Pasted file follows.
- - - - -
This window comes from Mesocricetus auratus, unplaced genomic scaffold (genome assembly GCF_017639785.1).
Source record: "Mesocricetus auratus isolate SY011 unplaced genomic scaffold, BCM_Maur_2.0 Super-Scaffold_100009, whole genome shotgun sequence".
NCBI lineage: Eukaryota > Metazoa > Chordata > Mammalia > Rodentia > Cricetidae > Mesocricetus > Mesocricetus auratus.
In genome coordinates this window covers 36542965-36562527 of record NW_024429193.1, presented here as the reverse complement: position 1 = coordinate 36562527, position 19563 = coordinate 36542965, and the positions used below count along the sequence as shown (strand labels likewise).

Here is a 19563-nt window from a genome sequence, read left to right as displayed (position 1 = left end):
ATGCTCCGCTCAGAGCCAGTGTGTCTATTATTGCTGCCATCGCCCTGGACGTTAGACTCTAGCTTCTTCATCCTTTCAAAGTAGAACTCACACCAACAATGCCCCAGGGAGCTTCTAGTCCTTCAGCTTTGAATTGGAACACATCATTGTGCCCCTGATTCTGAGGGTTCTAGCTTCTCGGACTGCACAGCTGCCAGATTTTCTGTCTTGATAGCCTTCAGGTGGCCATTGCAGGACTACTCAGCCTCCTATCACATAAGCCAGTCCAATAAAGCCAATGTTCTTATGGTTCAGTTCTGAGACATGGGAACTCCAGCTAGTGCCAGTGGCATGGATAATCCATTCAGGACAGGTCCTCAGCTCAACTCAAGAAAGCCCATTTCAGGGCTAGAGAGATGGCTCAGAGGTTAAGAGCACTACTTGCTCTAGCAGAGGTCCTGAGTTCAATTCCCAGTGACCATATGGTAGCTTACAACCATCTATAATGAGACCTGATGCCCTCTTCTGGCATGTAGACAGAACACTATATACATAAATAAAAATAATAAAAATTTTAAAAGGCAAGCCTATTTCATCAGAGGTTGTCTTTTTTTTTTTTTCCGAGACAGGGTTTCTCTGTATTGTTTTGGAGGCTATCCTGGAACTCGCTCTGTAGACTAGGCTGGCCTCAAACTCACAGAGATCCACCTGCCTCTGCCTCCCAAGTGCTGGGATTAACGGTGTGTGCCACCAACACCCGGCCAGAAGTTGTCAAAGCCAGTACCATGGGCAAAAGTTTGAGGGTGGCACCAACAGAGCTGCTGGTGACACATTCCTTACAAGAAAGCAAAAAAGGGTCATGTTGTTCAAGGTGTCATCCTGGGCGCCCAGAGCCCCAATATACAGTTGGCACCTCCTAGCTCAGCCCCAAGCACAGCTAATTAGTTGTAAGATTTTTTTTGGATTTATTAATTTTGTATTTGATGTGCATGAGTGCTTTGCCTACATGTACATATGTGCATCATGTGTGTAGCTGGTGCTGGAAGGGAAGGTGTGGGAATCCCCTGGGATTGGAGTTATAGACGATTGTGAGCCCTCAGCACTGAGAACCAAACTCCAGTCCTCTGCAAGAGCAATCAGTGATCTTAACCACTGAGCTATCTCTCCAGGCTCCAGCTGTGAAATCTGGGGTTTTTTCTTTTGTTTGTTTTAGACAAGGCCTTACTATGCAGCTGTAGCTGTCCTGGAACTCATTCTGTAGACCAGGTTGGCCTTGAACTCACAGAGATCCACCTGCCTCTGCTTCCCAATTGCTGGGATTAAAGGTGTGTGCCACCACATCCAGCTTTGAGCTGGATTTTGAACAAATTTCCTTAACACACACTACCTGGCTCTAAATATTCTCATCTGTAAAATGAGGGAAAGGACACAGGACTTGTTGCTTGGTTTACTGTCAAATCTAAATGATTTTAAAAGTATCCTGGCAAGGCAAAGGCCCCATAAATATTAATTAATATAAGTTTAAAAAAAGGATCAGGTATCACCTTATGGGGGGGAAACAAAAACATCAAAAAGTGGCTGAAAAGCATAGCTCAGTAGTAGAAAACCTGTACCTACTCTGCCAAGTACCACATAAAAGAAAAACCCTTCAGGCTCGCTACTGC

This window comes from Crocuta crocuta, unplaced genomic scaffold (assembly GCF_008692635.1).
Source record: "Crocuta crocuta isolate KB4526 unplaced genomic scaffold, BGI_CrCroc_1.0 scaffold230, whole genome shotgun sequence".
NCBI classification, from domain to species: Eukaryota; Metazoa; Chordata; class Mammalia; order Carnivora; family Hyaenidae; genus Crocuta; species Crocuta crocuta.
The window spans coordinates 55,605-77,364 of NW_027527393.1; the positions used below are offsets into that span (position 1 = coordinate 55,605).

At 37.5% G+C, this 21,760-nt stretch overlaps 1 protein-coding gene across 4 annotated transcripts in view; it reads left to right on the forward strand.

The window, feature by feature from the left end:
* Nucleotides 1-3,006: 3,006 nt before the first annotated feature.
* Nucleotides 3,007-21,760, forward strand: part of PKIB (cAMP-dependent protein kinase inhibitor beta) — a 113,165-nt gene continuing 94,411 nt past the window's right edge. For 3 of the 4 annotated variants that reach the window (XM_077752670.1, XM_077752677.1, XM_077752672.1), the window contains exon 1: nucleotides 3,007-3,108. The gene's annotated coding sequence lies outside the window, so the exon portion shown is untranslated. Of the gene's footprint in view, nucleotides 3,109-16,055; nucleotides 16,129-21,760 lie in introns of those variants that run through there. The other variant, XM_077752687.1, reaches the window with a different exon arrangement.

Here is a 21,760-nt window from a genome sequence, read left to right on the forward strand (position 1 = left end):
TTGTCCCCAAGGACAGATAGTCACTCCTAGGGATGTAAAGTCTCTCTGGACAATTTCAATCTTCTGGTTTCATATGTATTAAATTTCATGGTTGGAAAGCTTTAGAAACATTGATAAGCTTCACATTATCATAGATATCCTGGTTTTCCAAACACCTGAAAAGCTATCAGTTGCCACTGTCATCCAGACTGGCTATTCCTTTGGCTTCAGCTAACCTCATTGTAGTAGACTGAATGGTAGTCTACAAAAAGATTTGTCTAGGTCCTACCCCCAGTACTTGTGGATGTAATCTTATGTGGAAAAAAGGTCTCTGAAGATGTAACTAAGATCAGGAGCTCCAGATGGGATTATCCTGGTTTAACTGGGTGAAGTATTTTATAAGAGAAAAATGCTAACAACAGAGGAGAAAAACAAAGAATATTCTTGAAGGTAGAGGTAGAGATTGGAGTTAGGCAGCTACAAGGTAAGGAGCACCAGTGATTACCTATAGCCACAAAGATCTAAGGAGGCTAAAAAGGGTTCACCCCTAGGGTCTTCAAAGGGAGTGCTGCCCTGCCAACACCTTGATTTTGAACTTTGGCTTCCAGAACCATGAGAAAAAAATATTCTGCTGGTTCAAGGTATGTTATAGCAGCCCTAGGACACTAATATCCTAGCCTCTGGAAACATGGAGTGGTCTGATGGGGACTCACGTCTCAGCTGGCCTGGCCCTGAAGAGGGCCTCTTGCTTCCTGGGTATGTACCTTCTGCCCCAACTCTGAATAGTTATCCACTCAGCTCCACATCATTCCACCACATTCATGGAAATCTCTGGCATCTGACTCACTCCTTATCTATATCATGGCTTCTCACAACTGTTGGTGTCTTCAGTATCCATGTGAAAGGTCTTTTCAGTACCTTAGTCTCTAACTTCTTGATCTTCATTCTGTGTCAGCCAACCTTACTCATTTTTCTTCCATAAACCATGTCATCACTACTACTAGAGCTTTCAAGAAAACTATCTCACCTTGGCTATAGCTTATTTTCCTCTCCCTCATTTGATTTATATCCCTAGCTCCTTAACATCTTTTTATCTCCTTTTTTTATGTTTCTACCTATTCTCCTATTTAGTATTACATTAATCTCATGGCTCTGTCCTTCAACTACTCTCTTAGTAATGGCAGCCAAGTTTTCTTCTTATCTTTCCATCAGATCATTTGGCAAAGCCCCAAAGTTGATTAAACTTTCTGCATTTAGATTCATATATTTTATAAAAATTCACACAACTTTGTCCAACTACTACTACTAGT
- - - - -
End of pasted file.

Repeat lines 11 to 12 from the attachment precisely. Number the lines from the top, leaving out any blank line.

At 37.5% G+C, this 21,760-nt stretch overlaps 1 protein-coding gene across 4 annotated transcripts in view; it reads left to right on the forward strand.

The window, feature by feature from the left end: